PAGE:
Catfishing the Snake River
I should have known I was doomed the moment I answered the question.
The ask was innocent enough, coming from the crowd of Boise Centennial Rotarians I recently spoke to.
“You pretty much always catch something, right? Do you ever get skunked?”
My answer was honest. It does happen on occasion, I said, though I couldn’t recall the most recent skunking off the top of my head. On my very next trip, the fishing gods served up a helping of humble pie as I returned home emptyhanded. It was a somber reminder that even diehard anglers get whupped from time to time.
My next planned outing never got off the ground, washed out by rough spring weather. I made it over to Hagerman the following week, only to catch a bunch of small fish. Despite our best efforts, my buddy Justin and I failed to hook a single keeper.
It was official—this was a slump. But slumps are made to be broken, and I was determined not to let this one last. With a free Saturday on the horizon and friendly weather in the forecast, I dialed up my go-to fishing partner, Caleb.
“Let’s head to Brownlee,” I said. “I need to go slump-busting.”
I de-winterized my boat and loaded it with bass, crappie and catfish gear. No matter what was biting, I was going to be ready.
It was a crisp, clear morning as we arrived at the Idaho-Oregon border. In a welcome sign, Caleb landed two monster crappies right off the boat launch while I was parking the truck.
“We’re not getting skunked today, boys!” he announced.
I took a few casts and reeled up a hilariously small crappie. The skunk was off, but my slump was intact.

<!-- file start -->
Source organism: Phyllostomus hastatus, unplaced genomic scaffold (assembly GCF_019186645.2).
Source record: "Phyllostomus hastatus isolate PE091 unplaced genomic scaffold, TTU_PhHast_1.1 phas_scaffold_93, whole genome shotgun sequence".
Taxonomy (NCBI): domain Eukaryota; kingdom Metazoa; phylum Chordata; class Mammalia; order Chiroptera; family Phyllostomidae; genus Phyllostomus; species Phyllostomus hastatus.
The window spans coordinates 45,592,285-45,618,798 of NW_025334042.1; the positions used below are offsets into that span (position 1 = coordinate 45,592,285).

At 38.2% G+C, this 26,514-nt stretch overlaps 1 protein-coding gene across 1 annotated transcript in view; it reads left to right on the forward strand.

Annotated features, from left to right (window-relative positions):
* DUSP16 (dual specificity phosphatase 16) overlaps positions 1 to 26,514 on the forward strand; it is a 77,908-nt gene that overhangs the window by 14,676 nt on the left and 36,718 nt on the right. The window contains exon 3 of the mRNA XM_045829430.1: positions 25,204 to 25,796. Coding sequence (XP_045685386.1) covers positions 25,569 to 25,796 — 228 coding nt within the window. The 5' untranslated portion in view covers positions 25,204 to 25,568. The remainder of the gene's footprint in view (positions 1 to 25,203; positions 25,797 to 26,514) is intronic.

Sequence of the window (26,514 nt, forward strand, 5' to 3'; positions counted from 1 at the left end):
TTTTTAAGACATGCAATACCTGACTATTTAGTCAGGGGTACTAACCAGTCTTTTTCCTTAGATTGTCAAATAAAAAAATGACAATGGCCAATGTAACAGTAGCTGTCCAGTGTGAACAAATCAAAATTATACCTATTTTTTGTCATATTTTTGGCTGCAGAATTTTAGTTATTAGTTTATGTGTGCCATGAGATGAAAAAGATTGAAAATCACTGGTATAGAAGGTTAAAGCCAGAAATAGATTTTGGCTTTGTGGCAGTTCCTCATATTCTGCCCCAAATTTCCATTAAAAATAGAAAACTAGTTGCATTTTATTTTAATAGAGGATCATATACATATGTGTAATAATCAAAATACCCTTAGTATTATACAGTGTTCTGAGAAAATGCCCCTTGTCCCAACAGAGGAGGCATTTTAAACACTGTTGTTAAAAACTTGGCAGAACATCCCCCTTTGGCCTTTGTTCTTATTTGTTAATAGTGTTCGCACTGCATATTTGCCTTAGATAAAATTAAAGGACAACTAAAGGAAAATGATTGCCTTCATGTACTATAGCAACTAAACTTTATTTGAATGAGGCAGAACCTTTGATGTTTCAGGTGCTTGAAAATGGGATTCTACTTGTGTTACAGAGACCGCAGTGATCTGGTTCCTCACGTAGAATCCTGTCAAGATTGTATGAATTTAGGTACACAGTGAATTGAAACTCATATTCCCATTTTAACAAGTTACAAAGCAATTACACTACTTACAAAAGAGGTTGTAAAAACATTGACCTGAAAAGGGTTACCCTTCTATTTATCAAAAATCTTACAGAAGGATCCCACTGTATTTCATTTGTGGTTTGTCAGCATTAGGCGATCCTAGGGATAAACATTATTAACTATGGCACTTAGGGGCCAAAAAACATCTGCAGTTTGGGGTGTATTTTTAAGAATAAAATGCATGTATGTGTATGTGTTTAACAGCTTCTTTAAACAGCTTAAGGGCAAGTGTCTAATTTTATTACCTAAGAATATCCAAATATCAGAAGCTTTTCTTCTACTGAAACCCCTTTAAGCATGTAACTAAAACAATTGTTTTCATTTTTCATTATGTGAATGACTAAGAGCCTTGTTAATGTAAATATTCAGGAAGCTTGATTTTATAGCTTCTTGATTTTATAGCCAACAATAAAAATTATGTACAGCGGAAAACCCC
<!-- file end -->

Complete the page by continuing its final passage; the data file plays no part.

We motored off in search of Brownlee’s giant flathead catfish. My hard luck continued as Caleb reeled in one 19-pound beast, and then another.
“Next one’s yours,” he said. “I can feel it.”
Like a baseball player mired in a hitting slump, the key to turning things around is patience and a positive outlook. I stayed loose by taking in the sights and sounds of the Snake River and enjoying Caleb’s run of success. And then, like a hanging curveball in the heart of the plate, my opportunity arrived.
The fish bumped my lure once, twice and then BOOM! My rod doubled over as it ran for deeper water.
“We’re on!” I confirmed. “It’s a nice one.”
Big flatheads play the slow game, hugging the bottom while your gradually work to regain your line. Caleb seemed even more giddy than I was, nervously scanning the water for a glimpse of this big cat.
Finally, the flathead surfaced. A huge, mottled green head and gaping, whiskered mouth never looked so pretty! At 13 pounds, he wasn’t our biggest catch of the day. But Caleb and I agreed—the slump was officially history.
We closed the day with some more big crappie for the frying pan, and I also wrangled a big channel catfish on my ultralight rod. The bite was never red-hot, but we worked hard enough to make it a successful day. Which, ultimately, was the important lesson this whole experience refreshed in my mind.
Sooner or later, every angler hits a slow patch. When yours comes, use persistence and a positive attitude to send your slump packing. Tight lines!